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Univariate and multivariate sex dimorphism in the diverse age group of the South Indian dentition using the polyvinyl siloxane elastomeric impression material

Abstract

Background

In the South Indian population, an odontometric analysis was performed with the older age group (18 to 60 years) and using the dimensionally stable polyvinyl siloxane elastomeric impression material (PVS) that can create minute detail replicas of tooth structure. Both measurements of buccolingual and mesiodistal dimensions of all permanent teeth (except third molars) were taken with a digital vernier calliper on 400 dental models as a reference sample and 80 dental models as a test sample, with the data from the reference samples subjected to an independent samples t test and stepwise logistic regression analysis.

Results

Independent samples t test divulged that canines were the most sexually dimorphic teeth followed by buccolingual dimensions of central and lateral incisors. All tooth variables were found greater in males, i.e. 56/56 (100%), whereas stepwise logistic regression analysis formula disclosed that the prediction accuracy in the age group of 18 to 39 years was 91%, 85% and 73% using the teeth from both the jaws, maxillary teeth and mandibular teeth respectively; similarly, in the age group of 40 to 60 years, it was 85%, 84% and 83% using teeth from both jaws, maxillary teeth and mandibular teeth respectively; finally, in the overall age group of 18 to 60 years, it was 83% and 75% using teeth from both jaws, maxillary teeth and mandibular teeth respectively. The mean percentage of sex dimorphism was found high in South Indian dentition compared with other populations.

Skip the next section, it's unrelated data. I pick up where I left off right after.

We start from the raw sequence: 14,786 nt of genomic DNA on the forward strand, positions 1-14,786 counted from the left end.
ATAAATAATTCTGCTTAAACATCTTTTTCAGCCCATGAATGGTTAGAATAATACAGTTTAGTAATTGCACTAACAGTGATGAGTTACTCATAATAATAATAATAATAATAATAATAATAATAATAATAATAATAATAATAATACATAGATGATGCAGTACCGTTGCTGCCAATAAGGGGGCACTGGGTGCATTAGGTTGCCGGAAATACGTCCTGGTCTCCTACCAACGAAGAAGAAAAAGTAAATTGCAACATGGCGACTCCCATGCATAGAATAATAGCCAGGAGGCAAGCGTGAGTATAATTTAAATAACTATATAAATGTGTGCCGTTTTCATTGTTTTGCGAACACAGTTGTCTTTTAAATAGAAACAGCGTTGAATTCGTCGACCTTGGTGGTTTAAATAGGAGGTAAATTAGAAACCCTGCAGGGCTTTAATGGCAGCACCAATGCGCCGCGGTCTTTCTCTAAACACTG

Conclusions

Nonetheless, the accuracy of the results obtained can be considered moderate to high, and sexing can be achieved using regression formulas for each age group, which reflects demographic diversity.

Background

Odontometric sex assessment is considered as a peculiar method and easiest processes of reconstructive post-mortem dental profiling. Identification of the sufferer in situation like mass disaster is very tough and challenging, as there will be the demolition of soft tissues and all the bones may not get recovered from the scene like the pelvic fragmentation which is reported to be the most precise structural indicator. So, in situations like this, the skull bone and teeth can be a saviour and can provide material for forensic identification (Vodanoic et al. 2007). It has a high resistance to putrefaction and does not alter due to external influences, making it an outstanding forensic investigation study material (Astete 2009).

Many scholars (İşcan and Kedici 2003; Acharya and Mainali 2007; Prabhu and Acharya 2009; Rani et al. 2009; Acharya et al. 2011; Angadi et al. 2013) conducted odontometric studies using dental casts fabricated from alginate impressions whereas an comprehensive search of the literature revealed that no research on the dimensions of teeth and their reliability in determining sex in older age groups using elastomeric impression materials have been conducted.. Since many regressive changes, such as tooth loss, occur in older age groups, only including the intact dentition of the younger adult age group cannot adequately reflect the age diversity of either population. In terms of dimensional stability and precision, elastomeric impression materials such as polyethers and polyvinyl siloxanes outperform alginate impression materials (Anusavice et al. 2012). The polyvinyl siloxane elastomeric impression material was used in the current study to obtain accurate measurements of tooth dimensions, as even a 1-mm difference in the dimension of the teeth will affect the accuracy of sexual dimorphism.

With the foregoing in mind, the aim of this study was to investigate univariate sex differences and develop stepwise logistic regression formulas that allow sex assessment in forensic reconciliation.

Methods

Source of data